February 18-24th is National Engineers Week here in the States. Since my 2nd graders have been studying bridges, we did an activity from the Building Big website, which is still one of my favorite resources when we talk basics about man-made structures. Yesterday’s activity was one I had never tried with a class before, the Suspension Bridge activity. Despite prepping everything ahead of time, I went through my normal roller coaster of emotions during the lesson.
Fortunately, all groups eventually got their bridges built, and they were fascinated with the weight the suspension bridges could carry compared to the beam bridges. I would definitely do this activity again for the wow factor!
For more resources to teach your students about engineering, you can head on over to Discovere.org. I’ve also embedded an awesome video from the National Science Foundation called, “What is Engineering?”
My 2nd graders study structures, and our 2nd semester is spent on man-made structures. We start with bridges, and I usually challenge the students to make bridges out of different types of materials. Even though the activities always seem to engage them, I felt like I wasn’t quite making the lessons meaningful.
This year, I started simple by showing the students a BrainPop video about bridges and using our Depth and Complexity mats to discuss the video. This week, we reviewed a lot of the Language of the Discipline (they particularly like the word, “abutment,” – for obvious reasons), and they remembered quite a few from the video. Then I challenged them to do this activity. The students were good at connecting that their attempts at paper bridges were beam bridges, but they were definitely getting frustrated after about 10 minutes of trying and failing.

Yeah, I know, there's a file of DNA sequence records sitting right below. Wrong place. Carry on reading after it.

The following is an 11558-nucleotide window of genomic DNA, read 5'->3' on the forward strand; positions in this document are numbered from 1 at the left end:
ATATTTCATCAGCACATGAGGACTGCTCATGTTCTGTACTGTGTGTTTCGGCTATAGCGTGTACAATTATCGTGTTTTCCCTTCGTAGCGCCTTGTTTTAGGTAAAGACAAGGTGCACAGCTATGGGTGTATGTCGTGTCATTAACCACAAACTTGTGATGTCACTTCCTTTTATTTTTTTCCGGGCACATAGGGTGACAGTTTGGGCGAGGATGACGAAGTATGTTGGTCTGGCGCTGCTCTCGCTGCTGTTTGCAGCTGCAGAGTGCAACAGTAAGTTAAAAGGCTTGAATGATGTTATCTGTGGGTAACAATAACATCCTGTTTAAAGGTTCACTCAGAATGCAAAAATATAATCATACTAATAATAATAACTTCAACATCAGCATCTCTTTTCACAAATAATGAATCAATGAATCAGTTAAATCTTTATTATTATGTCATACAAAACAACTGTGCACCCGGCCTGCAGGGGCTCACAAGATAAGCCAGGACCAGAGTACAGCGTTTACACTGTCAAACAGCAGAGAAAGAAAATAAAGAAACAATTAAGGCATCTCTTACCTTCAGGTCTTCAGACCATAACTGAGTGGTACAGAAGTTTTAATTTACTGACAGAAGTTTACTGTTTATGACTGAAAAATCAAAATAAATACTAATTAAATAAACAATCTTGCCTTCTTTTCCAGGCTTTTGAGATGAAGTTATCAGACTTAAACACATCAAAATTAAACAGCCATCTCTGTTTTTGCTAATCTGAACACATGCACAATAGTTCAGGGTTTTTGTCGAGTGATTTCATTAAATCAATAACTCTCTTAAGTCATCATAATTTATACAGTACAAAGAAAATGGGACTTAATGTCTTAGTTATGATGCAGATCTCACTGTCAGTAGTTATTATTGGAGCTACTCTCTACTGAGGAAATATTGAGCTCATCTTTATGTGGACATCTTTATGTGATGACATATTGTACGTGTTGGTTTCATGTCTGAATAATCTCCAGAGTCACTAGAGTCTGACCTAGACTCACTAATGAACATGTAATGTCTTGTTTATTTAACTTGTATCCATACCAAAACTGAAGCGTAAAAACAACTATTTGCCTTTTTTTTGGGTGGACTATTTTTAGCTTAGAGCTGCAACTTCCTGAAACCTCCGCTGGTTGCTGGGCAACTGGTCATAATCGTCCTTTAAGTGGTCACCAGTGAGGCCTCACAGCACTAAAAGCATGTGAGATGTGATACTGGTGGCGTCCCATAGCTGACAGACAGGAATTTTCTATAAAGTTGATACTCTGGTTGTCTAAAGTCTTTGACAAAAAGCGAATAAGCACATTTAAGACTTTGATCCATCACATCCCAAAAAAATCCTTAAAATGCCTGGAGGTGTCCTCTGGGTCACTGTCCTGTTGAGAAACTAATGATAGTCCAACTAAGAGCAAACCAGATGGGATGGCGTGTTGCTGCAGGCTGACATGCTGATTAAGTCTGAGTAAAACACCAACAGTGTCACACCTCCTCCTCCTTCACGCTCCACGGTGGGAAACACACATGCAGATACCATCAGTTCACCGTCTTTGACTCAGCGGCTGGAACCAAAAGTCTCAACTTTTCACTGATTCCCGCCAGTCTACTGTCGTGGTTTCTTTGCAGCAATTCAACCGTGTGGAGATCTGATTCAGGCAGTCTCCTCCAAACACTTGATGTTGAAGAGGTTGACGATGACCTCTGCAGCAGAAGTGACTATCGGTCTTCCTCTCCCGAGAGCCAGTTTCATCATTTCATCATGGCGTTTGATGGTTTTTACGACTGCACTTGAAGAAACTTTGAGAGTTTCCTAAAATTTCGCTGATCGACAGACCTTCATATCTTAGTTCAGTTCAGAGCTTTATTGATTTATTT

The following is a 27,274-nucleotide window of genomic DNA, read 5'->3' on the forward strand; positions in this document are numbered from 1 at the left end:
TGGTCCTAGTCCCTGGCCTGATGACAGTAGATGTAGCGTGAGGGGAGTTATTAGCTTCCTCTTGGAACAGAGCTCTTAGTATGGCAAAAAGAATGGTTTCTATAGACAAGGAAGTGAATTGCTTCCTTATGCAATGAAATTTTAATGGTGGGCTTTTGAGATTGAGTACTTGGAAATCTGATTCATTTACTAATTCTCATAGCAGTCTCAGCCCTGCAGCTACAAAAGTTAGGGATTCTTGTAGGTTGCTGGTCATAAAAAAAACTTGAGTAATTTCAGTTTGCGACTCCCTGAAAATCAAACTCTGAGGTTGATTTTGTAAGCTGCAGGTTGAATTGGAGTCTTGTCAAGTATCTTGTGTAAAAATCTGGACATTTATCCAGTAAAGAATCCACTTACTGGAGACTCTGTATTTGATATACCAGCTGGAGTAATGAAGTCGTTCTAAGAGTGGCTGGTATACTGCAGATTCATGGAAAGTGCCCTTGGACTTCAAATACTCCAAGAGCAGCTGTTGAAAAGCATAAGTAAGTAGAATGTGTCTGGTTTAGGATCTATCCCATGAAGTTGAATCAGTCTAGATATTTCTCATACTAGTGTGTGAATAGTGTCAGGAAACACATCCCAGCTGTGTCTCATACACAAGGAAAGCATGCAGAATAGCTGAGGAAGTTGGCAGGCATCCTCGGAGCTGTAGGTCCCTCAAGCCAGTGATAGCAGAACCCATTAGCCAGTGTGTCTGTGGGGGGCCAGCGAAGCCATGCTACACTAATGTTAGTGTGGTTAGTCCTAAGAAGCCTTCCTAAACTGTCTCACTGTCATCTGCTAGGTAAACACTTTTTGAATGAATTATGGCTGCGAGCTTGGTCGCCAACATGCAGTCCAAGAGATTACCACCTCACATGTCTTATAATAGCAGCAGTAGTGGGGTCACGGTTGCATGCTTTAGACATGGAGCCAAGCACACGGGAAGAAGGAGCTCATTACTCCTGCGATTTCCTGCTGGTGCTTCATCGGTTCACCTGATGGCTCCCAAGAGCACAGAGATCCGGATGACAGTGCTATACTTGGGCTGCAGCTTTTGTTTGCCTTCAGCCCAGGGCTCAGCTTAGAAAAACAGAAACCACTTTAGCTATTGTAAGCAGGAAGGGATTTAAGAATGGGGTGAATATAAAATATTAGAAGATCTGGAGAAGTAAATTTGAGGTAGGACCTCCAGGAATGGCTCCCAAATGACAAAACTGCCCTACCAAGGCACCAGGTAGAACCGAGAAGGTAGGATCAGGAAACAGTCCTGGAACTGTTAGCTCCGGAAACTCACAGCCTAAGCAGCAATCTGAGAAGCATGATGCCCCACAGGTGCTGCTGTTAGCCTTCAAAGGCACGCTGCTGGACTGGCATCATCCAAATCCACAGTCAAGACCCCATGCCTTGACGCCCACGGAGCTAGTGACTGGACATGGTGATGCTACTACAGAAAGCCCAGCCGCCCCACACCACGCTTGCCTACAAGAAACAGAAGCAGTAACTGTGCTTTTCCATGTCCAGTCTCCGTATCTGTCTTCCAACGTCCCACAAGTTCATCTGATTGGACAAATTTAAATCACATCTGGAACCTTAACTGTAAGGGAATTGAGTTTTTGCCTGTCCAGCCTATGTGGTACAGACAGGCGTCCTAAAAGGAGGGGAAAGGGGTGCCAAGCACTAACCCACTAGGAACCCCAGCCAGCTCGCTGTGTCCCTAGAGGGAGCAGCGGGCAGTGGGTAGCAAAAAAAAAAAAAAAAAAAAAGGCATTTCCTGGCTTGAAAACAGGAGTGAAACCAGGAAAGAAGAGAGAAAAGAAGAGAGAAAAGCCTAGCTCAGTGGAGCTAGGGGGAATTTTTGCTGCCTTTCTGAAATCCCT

At this point, I would usually have shown them the solution on the teacher notes. But this time I asked them to pause while we looked at the shapes interactive on the Building Big site. After the students realized that triangles are the strongest shape, I asked them to apply that knowledge to some new attempts at the paper bridge challenge. I was surprised to see some of the creative options they developed.
I finally did show them the solution on the teacher guide, and they were quick to understand and explain why the change in the paper’s shape made it suddenly stronger, Then they came up with variations and improvements.
This was the first time I really felt like the students weren’t just having fun building bridges, but were actually stepping through learning while developing innovative ideas at the same time. They were explaining how the shapes they tried changed the force on the bridge, as well as how placing the load could affect the outcome.